Evangelist Greg Laurie, who was speaking to tens of thousands of people gathered at a mega outreach in Southern California Friday night, said the answer to radio host Howard Stern’s quest for happiness was Jesus Christ.
“Howard Stern, I know what it would take…,” Laurie said at the Harvest Crusade at the Angel Stadium in Anaheim as he referred to a recent interview where the famous radio and TV host confessed he didn’t know how to be happy despite his success.
“You need a relationship with Jesus Christ. That’s the answer,” the lead pastor at Harvest Church in Riverside, Calif. said, leading to a round of applause that echoed across the packed stadium.
Laurie reminded the audience that Stern had “achieved as much success as a person could hope for.” Stern makes $80 million a year, and he recently signed a five-year contract that will earn him another $400 million. Yet, the pastor added, the host was “deeply insecure and unhappy.”
“Stern was asked the question, you control your life now, you are on radio, on TV, you have a beautiful wife, you have succeeded at all of your goals, and you’re paid better than almost anyone…and yet you are not happy. What would it take to make you happy?” Laurie quoted Stern as replying, “I don’t know; it’s so complicated. I have a lot of anger inside of me. Once in a while I can douse it with some water… but it never goes away. I don’t know how to get rid of it. I just walk around angry. It’s a burden. That’s why I am trying to find balance… That would be beautiful, but I don’t know what it would take.”
Stern is married to Beth Ostrosky, former co-host of the “Casino Cinema” show. He and his first wife, Alison Berns, separated in 2001. He reportedly practices transcendental meditation.
Laurie, the speaker on day one of the three-day event, said he knew what it meant to walk around in anger. “I used to be an angry young man until I came into this relationship with God.”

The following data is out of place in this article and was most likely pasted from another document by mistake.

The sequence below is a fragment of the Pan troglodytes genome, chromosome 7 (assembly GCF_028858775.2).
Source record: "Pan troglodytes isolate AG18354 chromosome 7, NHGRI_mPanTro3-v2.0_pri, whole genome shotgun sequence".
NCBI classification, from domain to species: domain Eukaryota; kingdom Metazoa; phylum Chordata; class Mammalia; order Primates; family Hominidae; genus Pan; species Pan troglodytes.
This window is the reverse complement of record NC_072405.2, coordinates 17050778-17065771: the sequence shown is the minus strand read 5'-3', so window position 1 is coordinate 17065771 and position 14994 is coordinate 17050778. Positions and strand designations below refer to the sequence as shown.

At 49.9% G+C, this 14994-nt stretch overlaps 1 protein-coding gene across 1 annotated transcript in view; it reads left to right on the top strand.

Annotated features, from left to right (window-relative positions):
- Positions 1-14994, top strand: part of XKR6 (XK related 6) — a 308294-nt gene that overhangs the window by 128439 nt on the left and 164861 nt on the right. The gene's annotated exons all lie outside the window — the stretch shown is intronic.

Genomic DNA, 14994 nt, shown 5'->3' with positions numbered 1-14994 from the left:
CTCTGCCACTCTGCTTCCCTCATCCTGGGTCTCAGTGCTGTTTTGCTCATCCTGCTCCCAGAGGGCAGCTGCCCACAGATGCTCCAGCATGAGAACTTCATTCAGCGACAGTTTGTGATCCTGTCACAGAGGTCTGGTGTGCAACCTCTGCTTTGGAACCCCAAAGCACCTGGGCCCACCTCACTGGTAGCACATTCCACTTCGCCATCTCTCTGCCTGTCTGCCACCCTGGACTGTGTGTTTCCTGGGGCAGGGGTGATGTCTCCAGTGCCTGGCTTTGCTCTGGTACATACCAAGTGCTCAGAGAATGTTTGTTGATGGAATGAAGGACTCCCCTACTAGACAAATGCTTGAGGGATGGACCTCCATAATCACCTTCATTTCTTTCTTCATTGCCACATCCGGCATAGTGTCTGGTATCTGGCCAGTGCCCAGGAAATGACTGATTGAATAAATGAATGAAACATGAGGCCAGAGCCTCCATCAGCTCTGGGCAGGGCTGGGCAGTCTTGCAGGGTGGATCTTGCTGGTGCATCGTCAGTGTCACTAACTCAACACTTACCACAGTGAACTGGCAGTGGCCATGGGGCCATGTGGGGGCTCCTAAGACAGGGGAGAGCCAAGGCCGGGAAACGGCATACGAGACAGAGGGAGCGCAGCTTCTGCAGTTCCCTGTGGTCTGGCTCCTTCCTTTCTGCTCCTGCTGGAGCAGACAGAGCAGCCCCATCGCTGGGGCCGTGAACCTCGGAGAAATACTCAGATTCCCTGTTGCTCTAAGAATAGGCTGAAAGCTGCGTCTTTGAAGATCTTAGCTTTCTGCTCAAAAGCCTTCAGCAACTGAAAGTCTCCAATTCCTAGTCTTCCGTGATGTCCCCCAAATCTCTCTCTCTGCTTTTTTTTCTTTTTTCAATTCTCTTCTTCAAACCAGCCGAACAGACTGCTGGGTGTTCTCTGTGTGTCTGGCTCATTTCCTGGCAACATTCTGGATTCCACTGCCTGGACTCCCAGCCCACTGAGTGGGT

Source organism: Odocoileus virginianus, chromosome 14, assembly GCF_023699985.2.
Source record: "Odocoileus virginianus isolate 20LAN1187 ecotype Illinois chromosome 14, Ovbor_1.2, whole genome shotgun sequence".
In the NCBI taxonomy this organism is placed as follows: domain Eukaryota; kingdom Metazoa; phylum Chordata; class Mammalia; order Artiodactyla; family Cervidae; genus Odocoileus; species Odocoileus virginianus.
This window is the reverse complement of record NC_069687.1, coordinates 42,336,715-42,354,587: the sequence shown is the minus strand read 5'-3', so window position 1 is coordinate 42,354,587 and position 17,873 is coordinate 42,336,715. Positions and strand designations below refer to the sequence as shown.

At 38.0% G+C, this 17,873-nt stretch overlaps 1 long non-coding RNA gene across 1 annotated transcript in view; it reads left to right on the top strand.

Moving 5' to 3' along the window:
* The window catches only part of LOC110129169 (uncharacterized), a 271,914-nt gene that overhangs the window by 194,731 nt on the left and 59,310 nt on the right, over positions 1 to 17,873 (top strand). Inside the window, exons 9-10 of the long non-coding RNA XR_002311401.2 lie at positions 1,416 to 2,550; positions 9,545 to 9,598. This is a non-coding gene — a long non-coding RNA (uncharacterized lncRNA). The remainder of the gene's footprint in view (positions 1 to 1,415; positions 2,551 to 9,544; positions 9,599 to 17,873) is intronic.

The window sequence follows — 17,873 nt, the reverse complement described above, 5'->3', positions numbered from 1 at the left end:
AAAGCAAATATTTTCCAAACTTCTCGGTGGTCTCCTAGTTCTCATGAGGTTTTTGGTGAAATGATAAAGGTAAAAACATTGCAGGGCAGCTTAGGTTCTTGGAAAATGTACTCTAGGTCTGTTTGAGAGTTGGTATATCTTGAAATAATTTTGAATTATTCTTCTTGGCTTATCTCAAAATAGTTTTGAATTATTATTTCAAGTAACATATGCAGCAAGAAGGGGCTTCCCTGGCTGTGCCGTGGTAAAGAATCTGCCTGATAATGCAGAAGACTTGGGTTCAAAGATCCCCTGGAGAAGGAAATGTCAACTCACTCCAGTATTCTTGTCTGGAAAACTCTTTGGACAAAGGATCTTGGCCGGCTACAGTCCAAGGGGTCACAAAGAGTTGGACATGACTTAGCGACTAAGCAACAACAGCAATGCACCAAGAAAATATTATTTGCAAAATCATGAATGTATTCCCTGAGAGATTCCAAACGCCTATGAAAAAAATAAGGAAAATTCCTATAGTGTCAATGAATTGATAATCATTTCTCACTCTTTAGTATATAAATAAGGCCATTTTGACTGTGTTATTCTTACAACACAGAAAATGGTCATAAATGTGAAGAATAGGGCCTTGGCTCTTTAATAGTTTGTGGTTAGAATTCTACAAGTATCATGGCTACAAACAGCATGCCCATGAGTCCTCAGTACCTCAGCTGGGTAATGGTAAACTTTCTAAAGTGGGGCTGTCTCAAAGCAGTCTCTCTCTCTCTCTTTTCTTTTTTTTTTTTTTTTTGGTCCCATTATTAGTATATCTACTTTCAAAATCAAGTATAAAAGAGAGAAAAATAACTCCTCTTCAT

The evangelist also mentioned American stand-up comedian and actor Zach Galifianakis, who made $10 million from his last film. “Yet he said in a recent interview, ‘I am not adjusting to the fame well. It’s made me more guarded. I get confused, I am private, I am emotional, and I drink too much. I don’t know. I have to figure it all out.’”
The pastor told the audience, many of who were not believers, that it was not enough to be admirers of Jesus. “Seventy to 80 percent of Americans claim to be Christians. In a poll taken in 2001, Jesus Christ was identified as the most widely admired hero,” he said. “But Jesus did not say admire me. Jesus said follow me. Are you a true follower of Jesus Christ?”
Laurie, who is holding the Harvest Crusade for the 22nd time in Southern California, encouraged the listeners not to make excuses for not making a decision to follow Christ. The number one excuse people give why they don’t go to church is they say there are too many hypocrites. “And my response is, hey there’s always room for one more, come on,” he said.
“Just because someone claims to be a Christian and messes up or falls short or does something wrong does not necessarily mean they are hypocrite; it means they are human.” A real hypocrite is someone who is putting on a performance, pretending to be something they really are not, he said. “You can fool all of the people some of the times, and fool some of the people all of the times, but you can’t fool God any of the time. God knows what is going on.”
The pastor said if there were hypocrites that didn’t mean Jesus Christ was not real or His word was not true.
“Jesus Christ will never let you down… I know this because Jesus said this in the Bible. But I know this also through a personal experience.”
Besides Laurie, special guest Bethany Hamilton also shared about her faith. Hamilton lost her arm in a shark attack when she was 13 years old, but came back two years later to win first place at the National Scholastic Surfing Association National Championship. Hamilton's faith and trust in God despite her tragic accident has inspired people around the world to keep the faith despite the storms of life.